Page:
1. I don't know the answers to your questions as they relate to CA but I can say that goats are well worth the money. They provide kids for selling, milk for drinking, and they clear brush better than any other animal. You would be surprised at how easy it is to raise chickens, and the eggs are wonderful!

    Good luck.

  2. Chai Chai! I love your blog, Admittantly I spent over an hour there trying to learn or glean all I can about your farm family! I saw you raised Nigerian Dwarf Goats. I have actually spent a few hours online today looking for the perfect goat for me and hands down I think those little ones are "the ones". I look foerward to going backto your blog, I have to admitt the "Ghost" story was quite adorable! Thank you for stopping by!

  3. I know nothing about CA. I know you can grow lots of veggies on even less ground. Most all are grew among my flowers & shurbs among the rock beds. I live on 1 acre. I have a 5 acre property that is cleared with no well or septic that my Pap & Gram gave me. It is my some day plan. I think it is amazing you have this many children. Your faith had to be strong for all this. My advise is to keep your faith & pray about property. I have so enjoyed my adventure of raising a small flock of chickens. I had a chicken coop built & had no chicks. What do thay say counting your chicks before they hatch. Children I have found seem to bond with creatures of all kind & are made happy by them. Me too! Maybe you would enjoy books about Tasha Tudor. I hope you find your goats & all your dreams come true. Looking forward to your future posts. Stop by my blogs & visit any time. Blessings!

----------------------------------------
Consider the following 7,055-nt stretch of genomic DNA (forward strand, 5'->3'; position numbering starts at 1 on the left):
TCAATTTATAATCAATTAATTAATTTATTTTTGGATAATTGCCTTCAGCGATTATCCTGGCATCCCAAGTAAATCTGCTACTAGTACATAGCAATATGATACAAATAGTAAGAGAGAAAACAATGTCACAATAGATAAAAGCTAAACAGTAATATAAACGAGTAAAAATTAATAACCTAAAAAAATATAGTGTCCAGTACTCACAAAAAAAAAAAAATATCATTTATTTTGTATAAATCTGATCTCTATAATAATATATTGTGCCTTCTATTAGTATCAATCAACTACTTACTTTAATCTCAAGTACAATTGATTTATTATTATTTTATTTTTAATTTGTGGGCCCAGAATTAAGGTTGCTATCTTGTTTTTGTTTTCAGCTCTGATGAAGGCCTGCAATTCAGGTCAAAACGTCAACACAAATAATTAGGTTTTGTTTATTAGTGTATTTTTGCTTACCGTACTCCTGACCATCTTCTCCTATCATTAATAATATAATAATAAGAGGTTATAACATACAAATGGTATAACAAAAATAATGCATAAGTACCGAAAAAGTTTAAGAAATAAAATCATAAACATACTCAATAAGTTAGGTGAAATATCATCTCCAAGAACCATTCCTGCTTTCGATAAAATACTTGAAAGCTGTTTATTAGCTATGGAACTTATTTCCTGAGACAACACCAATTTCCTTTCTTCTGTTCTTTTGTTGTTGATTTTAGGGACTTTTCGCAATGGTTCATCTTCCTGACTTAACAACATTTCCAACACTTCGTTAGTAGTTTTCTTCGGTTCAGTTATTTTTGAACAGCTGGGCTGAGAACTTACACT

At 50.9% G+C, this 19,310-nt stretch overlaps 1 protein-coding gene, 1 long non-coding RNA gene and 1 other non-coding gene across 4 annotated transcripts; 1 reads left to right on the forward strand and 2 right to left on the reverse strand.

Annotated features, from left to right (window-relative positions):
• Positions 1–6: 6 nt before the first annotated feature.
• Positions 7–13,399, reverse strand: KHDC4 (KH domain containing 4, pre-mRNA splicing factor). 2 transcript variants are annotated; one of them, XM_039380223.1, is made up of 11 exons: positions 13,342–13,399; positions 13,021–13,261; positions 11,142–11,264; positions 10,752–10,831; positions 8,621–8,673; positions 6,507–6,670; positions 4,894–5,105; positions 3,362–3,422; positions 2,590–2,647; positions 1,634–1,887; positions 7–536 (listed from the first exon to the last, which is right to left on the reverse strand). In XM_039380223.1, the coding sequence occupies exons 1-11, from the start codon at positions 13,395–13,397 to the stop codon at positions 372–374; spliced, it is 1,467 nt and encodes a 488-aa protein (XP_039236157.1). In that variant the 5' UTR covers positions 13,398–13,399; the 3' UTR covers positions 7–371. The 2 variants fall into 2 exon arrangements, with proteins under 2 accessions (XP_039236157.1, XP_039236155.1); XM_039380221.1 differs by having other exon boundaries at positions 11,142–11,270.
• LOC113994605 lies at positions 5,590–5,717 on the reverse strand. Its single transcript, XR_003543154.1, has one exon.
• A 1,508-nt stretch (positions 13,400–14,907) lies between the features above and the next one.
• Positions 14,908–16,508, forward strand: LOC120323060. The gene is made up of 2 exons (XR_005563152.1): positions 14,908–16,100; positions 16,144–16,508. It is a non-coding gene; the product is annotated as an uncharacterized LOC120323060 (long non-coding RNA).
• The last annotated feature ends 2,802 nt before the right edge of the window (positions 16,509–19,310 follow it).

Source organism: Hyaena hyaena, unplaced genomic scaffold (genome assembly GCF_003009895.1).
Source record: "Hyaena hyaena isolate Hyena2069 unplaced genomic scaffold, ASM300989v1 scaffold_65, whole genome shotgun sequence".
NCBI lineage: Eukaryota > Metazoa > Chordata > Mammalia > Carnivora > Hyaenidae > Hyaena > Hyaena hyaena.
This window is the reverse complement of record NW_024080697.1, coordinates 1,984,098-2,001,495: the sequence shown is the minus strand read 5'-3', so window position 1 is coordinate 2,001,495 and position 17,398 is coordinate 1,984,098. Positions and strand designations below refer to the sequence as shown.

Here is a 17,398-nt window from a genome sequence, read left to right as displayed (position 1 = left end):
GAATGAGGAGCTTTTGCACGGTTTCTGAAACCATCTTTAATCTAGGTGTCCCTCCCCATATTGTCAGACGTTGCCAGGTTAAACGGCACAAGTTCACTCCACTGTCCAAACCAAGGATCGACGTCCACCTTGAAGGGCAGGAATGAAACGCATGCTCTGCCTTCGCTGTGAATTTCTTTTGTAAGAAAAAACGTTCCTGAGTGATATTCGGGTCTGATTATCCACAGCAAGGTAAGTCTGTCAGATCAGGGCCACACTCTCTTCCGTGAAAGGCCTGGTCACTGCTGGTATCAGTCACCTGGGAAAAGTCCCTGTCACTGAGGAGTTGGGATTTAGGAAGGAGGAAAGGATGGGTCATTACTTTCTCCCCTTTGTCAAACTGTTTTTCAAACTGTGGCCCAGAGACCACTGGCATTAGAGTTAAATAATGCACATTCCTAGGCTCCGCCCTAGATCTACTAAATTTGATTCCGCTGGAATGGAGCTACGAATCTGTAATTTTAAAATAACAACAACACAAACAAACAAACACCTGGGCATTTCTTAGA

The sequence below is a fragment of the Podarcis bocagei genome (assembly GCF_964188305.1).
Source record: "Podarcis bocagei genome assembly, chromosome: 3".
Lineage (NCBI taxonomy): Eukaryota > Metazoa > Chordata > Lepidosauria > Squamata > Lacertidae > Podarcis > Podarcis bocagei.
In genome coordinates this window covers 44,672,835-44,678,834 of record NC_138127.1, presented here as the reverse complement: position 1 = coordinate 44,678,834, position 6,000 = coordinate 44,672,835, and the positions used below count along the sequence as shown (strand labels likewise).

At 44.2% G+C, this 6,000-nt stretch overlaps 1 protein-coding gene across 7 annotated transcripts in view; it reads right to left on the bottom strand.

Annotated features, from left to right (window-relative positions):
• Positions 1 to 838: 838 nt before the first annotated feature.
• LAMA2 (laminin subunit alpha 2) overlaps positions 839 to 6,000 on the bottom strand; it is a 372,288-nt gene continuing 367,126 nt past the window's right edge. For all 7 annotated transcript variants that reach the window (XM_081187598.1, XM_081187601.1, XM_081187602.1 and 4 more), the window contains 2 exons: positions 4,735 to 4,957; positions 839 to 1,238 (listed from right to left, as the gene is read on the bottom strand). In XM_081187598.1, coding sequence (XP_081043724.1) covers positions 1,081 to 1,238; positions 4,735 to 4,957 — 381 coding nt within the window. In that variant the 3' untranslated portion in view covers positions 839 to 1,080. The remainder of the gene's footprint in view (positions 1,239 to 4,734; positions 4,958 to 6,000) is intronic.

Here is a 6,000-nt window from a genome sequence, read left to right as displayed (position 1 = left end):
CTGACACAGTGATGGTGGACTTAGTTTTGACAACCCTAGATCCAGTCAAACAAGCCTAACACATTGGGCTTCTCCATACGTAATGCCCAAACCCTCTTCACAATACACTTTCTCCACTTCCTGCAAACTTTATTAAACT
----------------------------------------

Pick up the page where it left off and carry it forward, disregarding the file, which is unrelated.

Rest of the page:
4. Don't know about California but you seem to have a pretty good well and the growing season is longer there. I live in the Pacific Northwest so year round growing is a challenge. It's easier to put by for the winter. A green house is mandatory if you want to grow somethings here in the off season. You didn't say what part of California your property is in. North or South.
    I do have something to say about goats though. Check out the Kinder Goat. I had them at my other property and loved them.(Can't have them here or I would) Great dual purpose goats easy breeders and kidders. Small enough for kids to handle and just a great all round goat. Been know to kid up to 6 at a time. Most I ever had was three in one kidding.

  5. Thank you EACH of you for responding.. DH and I went to dinner with some friends last night and apparently the reason there are so many lovely homes in the foothill areas available for sale is because wells are running dry. What used to run at 35 GPM now runs at 3 they are having to buy the water for their house and have it delivered. That was some Great information and has helped us decided that California is NOT the place for us unless we go way North. I dislike much of the States laws, (they don't reflect our belief systems) so I guess we begin to look into other places to live. Oklahoma was really green so I don't know. We Will keep you all posted. Oh I am currently living in the middle of the San Joaquin Valley in Clovis. We rent a 4 bedroom and are waiting to make the decision as to where to move. Until then we continue to weed it and and trust that we are being led by One who loves us and has a great plan for us! <3 Now to go finish my Kombucha Making it not drinking it) and get the car smogged and buy some new tags!